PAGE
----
An interview with Victoria Canning is senior lecturer in Criminology at the University of Bristol. She has spent over a decade working on the rights of women seeking asylum, specifically on support for survivors of sexual violence and torture.

What was the scope and objective of your research on detention in Northern European countries?

Over the last three years I conducted research on asylum centres and immigrant detention systems in Sweden, Denmark and the UK to document the harm inflicted on people seeking asylum. I did qualitative interviews with a wide range of people connected to these centres such as psychologists, detention custody officers, activists, sexual violence counsellors, immigration lawyers and barristers.  I also spent more than 500 hours speaking with people seeking asylum, in particular women in asylum centres in Denmark and in communities in Merseyside, Britain and Malmö, Sweden. This kind of ‘participatory action’ gave me an insight into the everyday harms they experience in these countries.

What were the main findings? What are the challenges asylum seekers face in these countries?

For people seeking asylum in Northern Europe, reaching a safe country is a primary aim but once they get here many encounter unexpected and harsh realities. Poverty, poor healthcare, racism and Islamophobia can make their life incredibly difficult. Policies and social attitudes have become increasingly hostile toward migrants, resulting in harmful laws and practices. My research found that in lived reality the rights of people seeking asylum – in particular the rights of women – are diminishing in all three countries. Hostile attitudes and environments compound the impacts of violence, torture and sexual abuse. At the same time, social and psychological support is reduced, leaving many people in an unsupported limbo at the margins of societies. Despite rights based approaches many practices end up being institutionally discriminatory and people end up experiencing an exacerbation of their situation.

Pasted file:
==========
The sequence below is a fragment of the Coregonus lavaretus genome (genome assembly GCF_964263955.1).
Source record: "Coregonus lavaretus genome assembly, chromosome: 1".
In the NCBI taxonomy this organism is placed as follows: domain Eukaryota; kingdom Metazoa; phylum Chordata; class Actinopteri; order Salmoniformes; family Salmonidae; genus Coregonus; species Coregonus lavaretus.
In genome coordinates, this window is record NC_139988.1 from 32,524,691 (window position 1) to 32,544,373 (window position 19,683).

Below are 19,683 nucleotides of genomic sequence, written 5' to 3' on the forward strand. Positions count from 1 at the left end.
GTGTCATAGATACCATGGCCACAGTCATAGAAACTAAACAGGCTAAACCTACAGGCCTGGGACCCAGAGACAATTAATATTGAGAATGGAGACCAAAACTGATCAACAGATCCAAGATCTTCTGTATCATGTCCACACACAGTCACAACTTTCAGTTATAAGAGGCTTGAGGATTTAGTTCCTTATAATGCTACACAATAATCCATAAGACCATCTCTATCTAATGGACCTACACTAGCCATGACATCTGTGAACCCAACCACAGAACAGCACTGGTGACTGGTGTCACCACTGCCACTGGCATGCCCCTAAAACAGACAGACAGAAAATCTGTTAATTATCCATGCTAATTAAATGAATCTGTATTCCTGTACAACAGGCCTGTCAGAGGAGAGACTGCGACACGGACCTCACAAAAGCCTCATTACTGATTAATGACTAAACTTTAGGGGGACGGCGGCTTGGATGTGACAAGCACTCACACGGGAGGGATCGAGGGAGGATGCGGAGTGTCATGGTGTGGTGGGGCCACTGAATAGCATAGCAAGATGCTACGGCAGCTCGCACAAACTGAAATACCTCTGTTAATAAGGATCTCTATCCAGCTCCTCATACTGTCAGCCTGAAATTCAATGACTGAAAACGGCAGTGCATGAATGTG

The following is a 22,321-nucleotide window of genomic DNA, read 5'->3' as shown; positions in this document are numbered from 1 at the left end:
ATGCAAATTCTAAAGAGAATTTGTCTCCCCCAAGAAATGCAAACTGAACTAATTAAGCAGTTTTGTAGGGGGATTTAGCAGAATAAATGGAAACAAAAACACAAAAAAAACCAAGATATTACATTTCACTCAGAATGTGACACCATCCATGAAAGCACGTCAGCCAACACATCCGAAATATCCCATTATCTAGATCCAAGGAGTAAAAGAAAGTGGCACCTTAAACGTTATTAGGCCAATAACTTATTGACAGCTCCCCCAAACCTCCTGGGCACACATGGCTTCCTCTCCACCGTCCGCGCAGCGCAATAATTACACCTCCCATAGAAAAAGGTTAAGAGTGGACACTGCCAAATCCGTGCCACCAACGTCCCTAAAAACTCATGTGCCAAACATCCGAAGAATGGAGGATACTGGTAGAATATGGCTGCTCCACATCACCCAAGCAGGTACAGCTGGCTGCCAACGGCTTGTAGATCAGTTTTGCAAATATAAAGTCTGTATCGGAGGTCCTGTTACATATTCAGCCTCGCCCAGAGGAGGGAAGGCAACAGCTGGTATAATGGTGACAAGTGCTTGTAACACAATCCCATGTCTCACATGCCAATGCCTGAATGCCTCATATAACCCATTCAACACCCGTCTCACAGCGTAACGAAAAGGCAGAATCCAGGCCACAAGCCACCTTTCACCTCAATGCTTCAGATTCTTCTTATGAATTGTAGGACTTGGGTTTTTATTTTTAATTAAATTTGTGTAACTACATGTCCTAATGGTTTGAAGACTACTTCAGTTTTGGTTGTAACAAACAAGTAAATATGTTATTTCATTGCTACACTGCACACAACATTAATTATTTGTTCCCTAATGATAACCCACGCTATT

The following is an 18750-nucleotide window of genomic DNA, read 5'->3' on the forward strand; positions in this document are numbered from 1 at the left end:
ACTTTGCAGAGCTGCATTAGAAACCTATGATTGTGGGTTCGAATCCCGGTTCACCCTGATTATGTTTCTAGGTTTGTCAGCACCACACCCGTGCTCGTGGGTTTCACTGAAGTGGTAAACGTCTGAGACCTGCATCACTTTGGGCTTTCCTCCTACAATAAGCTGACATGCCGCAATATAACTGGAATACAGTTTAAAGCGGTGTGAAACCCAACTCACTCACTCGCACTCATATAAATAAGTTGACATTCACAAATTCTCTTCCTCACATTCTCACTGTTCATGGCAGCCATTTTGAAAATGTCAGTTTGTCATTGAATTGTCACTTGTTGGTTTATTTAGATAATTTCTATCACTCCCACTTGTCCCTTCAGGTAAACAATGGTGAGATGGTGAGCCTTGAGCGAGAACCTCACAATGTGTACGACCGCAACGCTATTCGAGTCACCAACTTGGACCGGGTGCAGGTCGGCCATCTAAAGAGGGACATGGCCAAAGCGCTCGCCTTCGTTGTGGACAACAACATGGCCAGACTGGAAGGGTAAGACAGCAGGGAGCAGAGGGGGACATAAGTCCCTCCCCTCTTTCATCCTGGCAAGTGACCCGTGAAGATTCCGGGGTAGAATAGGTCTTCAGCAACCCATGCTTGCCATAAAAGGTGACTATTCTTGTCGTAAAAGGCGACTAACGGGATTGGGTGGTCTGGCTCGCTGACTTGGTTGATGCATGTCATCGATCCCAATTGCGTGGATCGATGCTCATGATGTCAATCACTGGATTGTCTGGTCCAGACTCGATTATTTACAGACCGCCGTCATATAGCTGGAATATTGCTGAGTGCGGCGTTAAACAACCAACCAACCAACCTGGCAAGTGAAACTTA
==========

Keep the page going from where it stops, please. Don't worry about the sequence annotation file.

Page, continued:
How is detention for asylum seekers used in these countries and how does it affect people?

Although the asylum and detention centres I visited had their own unique set up and structure in each country, some general characteristics stood out: Firstly, the centres I visited were spatially isolated from cities. The spatial divide rendered those living there invisible to the public – literally ‘out of sight, out of mind’- and also restricted their regional mobility. Their daily life was very much confined to the centres.

Secondly, people often stay in these centres for indeterminate periods of time. They virtually feel like they see their life time disappear, which has a significant psychological impacts. Some children have spent all of their lives in such centres being moved from asylum centre to deportation centres. In a time in which incarceration and confinement of refugees and immigrants is ever-increasing they also experience a loss of autonomy and agency.